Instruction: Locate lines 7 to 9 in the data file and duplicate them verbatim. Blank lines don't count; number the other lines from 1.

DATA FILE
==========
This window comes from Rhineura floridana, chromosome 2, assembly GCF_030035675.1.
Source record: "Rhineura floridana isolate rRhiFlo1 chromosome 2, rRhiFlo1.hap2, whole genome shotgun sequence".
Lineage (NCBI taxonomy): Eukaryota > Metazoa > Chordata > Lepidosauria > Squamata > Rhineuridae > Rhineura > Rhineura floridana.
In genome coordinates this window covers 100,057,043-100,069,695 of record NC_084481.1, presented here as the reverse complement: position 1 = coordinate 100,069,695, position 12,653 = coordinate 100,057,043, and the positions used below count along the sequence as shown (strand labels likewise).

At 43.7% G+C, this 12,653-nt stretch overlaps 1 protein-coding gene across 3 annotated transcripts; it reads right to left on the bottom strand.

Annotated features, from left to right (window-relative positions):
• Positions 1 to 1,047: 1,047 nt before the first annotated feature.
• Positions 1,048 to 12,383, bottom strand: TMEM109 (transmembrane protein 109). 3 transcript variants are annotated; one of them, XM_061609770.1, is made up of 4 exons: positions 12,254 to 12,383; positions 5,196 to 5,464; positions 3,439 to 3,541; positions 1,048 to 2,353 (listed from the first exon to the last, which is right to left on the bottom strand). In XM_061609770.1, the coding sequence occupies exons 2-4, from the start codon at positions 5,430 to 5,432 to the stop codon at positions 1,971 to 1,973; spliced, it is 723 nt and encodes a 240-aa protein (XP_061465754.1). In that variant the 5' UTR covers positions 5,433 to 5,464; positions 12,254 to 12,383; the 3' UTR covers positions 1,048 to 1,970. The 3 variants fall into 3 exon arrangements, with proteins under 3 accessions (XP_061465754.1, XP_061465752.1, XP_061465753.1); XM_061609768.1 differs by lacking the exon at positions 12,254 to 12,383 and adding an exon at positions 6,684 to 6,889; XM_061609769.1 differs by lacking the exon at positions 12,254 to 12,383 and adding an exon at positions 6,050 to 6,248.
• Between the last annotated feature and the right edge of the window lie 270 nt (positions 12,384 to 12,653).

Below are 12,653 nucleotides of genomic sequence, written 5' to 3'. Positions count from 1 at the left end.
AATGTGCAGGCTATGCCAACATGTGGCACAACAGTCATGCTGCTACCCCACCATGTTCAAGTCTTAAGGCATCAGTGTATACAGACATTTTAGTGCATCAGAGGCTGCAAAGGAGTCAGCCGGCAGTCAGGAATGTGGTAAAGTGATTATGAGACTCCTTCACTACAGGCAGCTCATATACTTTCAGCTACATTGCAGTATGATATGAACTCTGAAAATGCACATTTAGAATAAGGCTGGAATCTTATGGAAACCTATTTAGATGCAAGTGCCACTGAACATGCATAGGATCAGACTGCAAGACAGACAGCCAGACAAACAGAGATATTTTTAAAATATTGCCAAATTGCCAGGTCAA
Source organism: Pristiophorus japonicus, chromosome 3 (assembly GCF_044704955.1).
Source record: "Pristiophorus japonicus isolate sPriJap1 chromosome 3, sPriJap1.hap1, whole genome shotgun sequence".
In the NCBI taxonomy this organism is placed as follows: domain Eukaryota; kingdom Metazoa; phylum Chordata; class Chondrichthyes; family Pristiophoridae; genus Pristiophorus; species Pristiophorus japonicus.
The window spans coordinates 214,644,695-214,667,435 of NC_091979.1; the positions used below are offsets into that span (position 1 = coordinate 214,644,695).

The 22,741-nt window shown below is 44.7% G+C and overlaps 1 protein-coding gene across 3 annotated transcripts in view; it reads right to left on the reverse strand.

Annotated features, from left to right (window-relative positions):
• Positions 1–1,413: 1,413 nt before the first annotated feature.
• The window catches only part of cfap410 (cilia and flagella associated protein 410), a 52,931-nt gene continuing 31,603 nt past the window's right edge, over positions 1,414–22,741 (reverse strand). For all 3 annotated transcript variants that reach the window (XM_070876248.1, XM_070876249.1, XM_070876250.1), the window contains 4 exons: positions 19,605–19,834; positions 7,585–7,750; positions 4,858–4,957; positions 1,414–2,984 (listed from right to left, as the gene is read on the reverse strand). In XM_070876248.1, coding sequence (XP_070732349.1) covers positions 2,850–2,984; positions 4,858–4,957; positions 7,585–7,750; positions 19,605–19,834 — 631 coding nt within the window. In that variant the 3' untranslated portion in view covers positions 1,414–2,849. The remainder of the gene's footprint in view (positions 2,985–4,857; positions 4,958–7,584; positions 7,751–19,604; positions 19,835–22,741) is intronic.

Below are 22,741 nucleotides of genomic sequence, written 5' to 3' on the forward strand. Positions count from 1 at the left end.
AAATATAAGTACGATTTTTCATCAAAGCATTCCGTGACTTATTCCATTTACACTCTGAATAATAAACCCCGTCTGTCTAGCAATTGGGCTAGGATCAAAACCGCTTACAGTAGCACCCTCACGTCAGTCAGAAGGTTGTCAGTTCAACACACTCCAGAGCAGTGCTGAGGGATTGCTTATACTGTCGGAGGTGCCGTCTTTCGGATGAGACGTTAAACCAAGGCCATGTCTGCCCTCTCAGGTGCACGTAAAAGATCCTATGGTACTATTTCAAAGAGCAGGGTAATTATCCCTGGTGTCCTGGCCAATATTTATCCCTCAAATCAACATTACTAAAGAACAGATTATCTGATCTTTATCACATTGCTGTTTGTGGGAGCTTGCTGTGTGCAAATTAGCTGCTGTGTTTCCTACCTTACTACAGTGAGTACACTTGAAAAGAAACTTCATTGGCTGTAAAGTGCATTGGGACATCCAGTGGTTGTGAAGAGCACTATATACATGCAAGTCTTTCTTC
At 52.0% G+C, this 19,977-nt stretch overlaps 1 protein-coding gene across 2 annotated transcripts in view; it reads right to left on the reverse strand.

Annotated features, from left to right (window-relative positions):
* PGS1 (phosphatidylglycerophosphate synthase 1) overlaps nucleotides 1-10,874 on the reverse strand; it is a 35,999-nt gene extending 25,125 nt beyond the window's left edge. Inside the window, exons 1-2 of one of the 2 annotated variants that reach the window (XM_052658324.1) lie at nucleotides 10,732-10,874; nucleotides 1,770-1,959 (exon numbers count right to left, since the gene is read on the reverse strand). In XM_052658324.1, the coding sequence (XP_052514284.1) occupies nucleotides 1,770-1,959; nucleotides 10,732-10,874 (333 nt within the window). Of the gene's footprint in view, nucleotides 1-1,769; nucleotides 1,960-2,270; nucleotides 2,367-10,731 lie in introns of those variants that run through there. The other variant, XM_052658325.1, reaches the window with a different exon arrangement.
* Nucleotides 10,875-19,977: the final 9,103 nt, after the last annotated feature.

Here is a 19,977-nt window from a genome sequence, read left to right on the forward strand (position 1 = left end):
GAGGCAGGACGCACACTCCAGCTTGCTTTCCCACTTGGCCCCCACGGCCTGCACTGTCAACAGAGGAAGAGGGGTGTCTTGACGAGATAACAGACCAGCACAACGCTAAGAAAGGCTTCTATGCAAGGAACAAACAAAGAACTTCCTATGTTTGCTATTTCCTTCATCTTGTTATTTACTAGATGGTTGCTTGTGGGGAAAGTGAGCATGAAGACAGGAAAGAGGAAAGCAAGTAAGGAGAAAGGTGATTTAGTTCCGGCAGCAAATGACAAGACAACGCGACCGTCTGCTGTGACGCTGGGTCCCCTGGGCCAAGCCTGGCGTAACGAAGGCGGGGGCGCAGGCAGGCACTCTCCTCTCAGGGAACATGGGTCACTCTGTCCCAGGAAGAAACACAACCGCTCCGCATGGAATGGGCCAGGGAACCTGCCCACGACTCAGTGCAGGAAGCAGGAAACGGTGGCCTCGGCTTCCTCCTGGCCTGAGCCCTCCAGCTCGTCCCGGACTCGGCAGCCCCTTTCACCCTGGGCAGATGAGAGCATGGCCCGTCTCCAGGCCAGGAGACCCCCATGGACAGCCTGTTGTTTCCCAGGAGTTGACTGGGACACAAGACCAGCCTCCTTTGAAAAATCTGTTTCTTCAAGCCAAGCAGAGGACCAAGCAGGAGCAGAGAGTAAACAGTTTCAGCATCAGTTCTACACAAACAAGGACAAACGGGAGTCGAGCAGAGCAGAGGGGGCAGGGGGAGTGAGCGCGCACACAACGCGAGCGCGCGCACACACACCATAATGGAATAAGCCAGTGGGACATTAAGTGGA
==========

• Positions 1 to 1,047: 1,047 nt before the first annotated feature.
• Positions 1,048 to 12,383, bottom strand: TMEM109 (transmembrane protein 109). 3 transcript variants are annotated; one of them, XM_061609770.1, is made up of 4 exons: positions 12,254 to 12,383; positions 5,196 to 5,464; positions 3,439 to 3,541; positions 1,048 to 2,353 (listed from the first exon to the last, which is right to left on the bottom strand). In XM_061609770.1, the coding sequence occupies exons 2-4, from the start codon at positions 5,430 to 5,432 to the stop codon at positions 1,971 to 1,973; spliced, it is 723 nt and encodes a 240-aa protein (XP_061465754.1). In that variant the 5' UTR covers positions 5,433 to 5,464; positions 12,254 to 12,383; the 3' UTR covers positions 1,048 to 1,970. The 3 variants fall into 3 exon arrangements, with proteins under 3 accessions (XP_061465754.1, XP_061465752.1, XP_061465753.1); XM_061609768.1 differs by lacking the exon at positions 12,254 to 12,383 and adding an exon at positions 6,684 to 6,889; XM_061609769.1 differs by lacking the exon at positions 12,254 to 12,383 and adding an exon at positions 6,050 to 6,248.
• Between the last annotated feature and the right edge of the window lie 270 nt (positions 12,384 to 12,653).